I am currently on vacation. You may recall that I travel to Ithaca, New York for a one week learning vacation at Cornell University to educate the right side of my brain with non-science information. This year I am attending a "film masters" course and viewed five films (as homework prior to the class) and now am learning why or why not I enjoyed them by analyzing the technical aspects of the film (editing, cinematography, screenplay, direction, and acting). I am thinking technology (science...again) and decided to write about diabetes applications and smart phones. I have always been fascinated by gadgets that apparently think for themselves (I know, not true) and have embraced this form of technology personally and professionally. One of my patients during the last year demonstrated an iphone application by which he recorded his diabetes related information and noted patterns. I loved the concept and so today, I thought I would discuss the many types of applications that are available for your mobile device.
Basically, it appears that there are three types of applications available: tracking, databases, and communication with the healthcare provider. They come with the ability to alarm, and allow for insertion of blood sugar results, carbohydrate counts, and insulin amounts. Some allow you to communicate these results to your healthcare provider. Do NOT forget that you also have the ability to download your glucose meters to your computers at home and then relay that information to your healthcare provider. My parents and kids are always asking for information about cables for downloading.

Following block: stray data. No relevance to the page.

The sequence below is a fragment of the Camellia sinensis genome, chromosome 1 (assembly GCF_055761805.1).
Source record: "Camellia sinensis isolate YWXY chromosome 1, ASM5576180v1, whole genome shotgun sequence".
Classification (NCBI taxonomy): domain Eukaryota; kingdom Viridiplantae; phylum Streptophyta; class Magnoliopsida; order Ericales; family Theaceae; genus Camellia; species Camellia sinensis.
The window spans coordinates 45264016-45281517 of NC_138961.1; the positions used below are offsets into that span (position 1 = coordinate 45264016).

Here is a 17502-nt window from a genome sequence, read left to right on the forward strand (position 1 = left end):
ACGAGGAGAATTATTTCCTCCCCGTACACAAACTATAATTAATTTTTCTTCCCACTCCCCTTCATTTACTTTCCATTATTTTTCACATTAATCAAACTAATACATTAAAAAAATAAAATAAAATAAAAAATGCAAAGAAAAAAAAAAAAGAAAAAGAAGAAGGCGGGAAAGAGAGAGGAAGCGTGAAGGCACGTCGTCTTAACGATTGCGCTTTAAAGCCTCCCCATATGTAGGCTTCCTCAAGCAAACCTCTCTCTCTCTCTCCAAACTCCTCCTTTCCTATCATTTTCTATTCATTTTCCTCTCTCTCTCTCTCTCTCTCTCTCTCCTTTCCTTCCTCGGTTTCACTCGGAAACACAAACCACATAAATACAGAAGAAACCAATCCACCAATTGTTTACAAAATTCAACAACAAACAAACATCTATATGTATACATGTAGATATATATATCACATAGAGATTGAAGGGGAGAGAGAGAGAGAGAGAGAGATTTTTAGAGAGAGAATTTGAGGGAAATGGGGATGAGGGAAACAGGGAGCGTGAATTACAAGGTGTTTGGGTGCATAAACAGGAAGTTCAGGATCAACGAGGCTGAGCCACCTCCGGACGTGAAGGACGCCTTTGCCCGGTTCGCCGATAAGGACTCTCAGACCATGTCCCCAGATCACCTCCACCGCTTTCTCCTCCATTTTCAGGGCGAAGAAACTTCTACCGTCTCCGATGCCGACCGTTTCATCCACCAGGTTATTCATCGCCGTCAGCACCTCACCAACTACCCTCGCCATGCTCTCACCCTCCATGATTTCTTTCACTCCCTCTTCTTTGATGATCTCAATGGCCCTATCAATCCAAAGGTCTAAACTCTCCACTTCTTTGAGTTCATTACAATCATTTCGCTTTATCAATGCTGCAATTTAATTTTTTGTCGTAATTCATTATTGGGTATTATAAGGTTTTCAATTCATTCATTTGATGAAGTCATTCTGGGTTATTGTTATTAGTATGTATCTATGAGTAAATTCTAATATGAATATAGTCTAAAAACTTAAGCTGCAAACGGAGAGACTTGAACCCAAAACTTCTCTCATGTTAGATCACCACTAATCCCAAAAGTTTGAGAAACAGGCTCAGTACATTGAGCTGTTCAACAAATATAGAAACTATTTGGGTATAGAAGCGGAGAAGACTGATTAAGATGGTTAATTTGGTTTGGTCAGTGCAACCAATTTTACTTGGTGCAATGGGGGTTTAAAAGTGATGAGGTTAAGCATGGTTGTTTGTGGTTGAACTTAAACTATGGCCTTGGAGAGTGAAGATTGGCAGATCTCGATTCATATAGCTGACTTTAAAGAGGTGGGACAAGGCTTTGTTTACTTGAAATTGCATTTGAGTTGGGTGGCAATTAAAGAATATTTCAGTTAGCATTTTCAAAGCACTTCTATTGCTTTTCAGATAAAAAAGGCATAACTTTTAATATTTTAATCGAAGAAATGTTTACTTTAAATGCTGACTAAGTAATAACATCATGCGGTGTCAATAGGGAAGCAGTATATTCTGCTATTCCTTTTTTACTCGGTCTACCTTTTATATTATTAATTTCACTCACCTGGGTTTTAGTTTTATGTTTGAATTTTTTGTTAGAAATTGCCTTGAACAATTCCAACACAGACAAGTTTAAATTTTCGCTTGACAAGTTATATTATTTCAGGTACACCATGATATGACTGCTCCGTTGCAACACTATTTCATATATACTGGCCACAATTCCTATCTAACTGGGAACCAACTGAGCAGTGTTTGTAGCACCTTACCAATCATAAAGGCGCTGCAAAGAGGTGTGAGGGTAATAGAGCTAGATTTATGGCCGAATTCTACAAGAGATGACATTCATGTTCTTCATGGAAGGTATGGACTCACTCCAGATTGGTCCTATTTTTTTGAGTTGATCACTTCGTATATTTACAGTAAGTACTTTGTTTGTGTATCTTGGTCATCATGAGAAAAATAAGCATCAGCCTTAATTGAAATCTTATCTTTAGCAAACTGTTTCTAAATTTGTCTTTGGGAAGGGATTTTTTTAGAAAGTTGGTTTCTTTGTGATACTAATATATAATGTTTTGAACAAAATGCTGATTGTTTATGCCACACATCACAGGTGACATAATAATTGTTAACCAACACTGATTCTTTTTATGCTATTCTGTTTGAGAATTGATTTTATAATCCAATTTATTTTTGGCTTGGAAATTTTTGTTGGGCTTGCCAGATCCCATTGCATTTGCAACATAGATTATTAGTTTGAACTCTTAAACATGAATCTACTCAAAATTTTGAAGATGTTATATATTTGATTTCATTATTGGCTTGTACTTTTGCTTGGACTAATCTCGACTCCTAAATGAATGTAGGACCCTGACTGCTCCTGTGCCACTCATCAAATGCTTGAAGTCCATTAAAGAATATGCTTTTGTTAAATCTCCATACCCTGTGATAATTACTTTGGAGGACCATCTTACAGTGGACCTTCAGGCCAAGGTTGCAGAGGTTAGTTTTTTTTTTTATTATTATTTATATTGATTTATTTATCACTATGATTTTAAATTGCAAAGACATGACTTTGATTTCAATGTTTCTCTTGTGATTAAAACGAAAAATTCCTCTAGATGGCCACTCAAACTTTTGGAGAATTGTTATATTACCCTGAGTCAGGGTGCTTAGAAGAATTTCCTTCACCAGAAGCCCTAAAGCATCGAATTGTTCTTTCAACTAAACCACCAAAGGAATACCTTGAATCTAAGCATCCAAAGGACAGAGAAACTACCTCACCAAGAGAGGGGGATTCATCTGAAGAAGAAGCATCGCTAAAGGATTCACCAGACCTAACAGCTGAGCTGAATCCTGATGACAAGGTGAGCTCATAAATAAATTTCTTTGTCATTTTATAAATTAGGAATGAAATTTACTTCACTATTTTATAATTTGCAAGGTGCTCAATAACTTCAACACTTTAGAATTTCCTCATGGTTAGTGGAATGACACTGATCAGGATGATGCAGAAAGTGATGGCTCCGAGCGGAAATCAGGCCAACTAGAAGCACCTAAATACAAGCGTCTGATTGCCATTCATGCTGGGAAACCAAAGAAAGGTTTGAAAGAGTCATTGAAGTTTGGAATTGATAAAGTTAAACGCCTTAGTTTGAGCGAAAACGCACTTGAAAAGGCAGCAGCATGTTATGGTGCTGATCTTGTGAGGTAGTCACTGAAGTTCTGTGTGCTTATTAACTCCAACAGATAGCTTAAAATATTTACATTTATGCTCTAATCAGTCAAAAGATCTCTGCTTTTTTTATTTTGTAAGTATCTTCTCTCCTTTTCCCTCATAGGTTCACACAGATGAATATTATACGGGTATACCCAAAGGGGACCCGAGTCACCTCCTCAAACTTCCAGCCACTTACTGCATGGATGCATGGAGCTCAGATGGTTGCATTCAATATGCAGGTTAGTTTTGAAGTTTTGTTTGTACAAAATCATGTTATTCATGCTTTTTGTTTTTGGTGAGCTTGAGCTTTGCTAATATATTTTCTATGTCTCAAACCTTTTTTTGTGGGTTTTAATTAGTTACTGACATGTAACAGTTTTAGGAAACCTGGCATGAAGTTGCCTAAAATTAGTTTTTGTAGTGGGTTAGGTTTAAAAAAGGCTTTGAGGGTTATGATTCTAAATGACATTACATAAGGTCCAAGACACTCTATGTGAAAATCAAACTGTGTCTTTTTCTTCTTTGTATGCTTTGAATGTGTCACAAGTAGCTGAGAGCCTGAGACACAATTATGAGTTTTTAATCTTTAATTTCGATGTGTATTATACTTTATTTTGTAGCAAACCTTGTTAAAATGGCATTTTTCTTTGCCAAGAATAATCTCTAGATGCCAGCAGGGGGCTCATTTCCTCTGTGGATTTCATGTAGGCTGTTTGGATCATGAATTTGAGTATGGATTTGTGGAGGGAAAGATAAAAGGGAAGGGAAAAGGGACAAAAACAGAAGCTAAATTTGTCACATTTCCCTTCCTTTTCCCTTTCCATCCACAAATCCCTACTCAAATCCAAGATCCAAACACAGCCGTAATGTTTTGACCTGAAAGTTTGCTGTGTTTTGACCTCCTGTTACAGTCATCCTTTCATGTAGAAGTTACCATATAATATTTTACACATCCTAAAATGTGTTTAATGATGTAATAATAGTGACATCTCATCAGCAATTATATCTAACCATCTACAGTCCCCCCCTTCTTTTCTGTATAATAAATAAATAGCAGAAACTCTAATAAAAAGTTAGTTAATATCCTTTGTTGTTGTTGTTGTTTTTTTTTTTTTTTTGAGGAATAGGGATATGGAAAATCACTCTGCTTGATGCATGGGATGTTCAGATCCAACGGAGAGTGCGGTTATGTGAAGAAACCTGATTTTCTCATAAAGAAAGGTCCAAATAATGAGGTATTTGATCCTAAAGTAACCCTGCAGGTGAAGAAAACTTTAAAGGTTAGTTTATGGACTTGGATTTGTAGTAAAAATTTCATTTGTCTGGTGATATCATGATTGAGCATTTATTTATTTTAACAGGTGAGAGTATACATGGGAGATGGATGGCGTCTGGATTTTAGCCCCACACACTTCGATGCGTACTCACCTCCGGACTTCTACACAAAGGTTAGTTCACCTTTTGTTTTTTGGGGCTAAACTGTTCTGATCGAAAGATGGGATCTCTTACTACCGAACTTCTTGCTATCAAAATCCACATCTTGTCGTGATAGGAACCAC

Cables for Downloading
Cables allow you to connect the data in your meter to a blood sugar software program in your computer.
- LifeScan Interface Cable (for use with LifeScan Blood Glucose Meters with data management capabilities) and the OneTouch Diabetes Management Software v2.3 are available at Drugstore.com for $29.99.
- The Bayer Ascensia Data Cable can be purchased online for $29.95 or for $49.95 with the Ascensia WinGlucoFacts Data Management Software.
For more info, visit: DiabetesNet.com
Upon review of several sites: American Diabetes Association, Children with Diabetes and The Juvenile Diabetes Research Foundation as well as through a Google search, I found a website that documents nearly all available diabetes related programs for smart phones.
According to the website, there are at least 50 diabetes related applications in the iTunes store (I actually counted - as of 7.21.10: there are 171 apps, though not are all specifically related to diabetes per se and may relate to diet, exercise, and gender groups. Most of the iTunes software cost money, although some provide a free trial period up to two weeks.
Examples of iPhone applications include:
1. Wavesense diabetes manager which tracks glucose, insulin, carbohydrates consumed, and insulin dosages. Several of my patients have downloaded this software. They have not routinely brought the printed results to our office visits. To my present knowledge this software is free.